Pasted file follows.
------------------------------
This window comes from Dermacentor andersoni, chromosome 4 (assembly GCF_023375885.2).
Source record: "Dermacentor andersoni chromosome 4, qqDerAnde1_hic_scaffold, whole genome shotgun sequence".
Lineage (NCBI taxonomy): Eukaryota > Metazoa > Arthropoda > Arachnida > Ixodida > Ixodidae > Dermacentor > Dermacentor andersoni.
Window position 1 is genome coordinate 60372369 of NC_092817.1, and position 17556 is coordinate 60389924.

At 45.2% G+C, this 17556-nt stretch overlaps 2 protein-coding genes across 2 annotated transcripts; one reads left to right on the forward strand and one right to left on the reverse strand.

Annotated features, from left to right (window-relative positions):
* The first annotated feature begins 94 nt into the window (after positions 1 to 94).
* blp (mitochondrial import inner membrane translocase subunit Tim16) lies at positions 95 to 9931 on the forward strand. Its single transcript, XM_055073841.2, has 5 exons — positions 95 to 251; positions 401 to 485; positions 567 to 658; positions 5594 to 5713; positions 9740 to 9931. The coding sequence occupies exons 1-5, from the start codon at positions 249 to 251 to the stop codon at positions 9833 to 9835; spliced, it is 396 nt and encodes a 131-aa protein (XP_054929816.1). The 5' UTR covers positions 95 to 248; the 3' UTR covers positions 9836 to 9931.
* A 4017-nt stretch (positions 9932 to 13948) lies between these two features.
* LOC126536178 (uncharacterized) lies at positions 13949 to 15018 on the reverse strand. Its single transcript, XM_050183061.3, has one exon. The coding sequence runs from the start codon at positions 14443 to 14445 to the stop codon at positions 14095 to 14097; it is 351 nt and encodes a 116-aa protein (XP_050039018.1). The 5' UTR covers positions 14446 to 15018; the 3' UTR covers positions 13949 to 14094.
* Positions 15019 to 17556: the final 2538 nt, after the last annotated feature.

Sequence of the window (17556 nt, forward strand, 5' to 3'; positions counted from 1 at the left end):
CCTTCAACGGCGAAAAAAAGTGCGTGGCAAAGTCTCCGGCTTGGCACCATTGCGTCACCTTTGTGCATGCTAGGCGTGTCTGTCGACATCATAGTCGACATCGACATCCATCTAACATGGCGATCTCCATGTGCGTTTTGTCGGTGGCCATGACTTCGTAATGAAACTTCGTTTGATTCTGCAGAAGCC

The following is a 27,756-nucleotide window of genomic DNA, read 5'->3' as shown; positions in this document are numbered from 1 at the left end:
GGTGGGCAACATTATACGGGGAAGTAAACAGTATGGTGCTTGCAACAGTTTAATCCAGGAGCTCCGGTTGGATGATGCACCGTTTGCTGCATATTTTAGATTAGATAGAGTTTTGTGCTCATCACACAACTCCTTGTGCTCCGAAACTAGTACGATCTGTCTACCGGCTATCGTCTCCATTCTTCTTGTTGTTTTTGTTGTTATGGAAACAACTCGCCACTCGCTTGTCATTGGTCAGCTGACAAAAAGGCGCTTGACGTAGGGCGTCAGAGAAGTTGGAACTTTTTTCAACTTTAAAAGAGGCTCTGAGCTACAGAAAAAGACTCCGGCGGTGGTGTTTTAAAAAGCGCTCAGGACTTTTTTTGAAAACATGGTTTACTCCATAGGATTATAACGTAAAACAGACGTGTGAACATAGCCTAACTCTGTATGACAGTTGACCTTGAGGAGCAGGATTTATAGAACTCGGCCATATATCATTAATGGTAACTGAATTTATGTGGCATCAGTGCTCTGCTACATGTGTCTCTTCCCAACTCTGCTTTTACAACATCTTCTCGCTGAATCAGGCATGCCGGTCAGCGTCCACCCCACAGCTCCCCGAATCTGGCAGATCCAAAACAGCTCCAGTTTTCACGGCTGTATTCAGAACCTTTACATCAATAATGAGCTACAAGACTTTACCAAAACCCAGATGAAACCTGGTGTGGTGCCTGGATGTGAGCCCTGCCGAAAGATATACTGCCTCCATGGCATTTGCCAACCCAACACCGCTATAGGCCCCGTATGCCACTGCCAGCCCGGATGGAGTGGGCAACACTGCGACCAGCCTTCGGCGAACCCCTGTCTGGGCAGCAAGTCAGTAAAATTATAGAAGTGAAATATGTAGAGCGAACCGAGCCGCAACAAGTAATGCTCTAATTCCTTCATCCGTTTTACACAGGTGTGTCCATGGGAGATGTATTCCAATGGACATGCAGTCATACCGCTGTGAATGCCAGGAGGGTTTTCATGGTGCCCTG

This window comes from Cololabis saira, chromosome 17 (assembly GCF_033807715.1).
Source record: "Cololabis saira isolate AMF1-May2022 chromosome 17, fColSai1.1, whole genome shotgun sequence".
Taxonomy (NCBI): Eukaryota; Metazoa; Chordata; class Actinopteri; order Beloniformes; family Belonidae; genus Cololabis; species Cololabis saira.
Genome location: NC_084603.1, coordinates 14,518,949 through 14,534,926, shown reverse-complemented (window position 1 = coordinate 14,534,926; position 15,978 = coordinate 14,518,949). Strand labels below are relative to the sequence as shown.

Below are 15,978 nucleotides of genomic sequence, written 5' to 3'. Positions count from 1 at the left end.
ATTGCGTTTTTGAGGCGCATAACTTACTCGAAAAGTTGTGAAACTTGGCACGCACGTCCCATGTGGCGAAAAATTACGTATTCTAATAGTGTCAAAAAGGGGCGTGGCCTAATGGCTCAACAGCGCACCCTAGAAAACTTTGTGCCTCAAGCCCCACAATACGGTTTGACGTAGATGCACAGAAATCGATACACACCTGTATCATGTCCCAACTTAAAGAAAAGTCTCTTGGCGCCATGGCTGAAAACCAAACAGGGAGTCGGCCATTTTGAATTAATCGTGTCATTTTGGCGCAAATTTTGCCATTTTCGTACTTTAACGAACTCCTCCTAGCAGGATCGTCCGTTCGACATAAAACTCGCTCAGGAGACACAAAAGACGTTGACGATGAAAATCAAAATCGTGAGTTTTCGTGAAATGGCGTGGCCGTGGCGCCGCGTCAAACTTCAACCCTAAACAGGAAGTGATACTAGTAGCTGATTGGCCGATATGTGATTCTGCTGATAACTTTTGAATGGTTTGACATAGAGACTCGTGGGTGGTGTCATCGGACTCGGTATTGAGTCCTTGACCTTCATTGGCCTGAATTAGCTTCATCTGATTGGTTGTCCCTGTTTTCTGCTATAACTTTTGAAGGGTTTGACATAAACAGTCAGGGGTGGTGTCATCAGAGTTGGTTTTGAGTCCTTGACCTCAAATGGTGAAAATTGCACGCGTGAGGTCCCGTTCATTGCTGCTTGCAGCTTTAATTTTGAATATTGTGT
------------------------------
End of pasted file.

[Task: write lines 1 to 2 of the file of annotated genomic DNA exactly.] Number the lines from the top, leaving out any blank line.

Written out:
This window comes from Dermacentor andersoni, chromosome 4 (assembly GCF_023375885.2).
Source record: "Dermacentor andersoni chromosome 4, qqDerAnde1_hic_scaffold, whole genome shotgun sequence".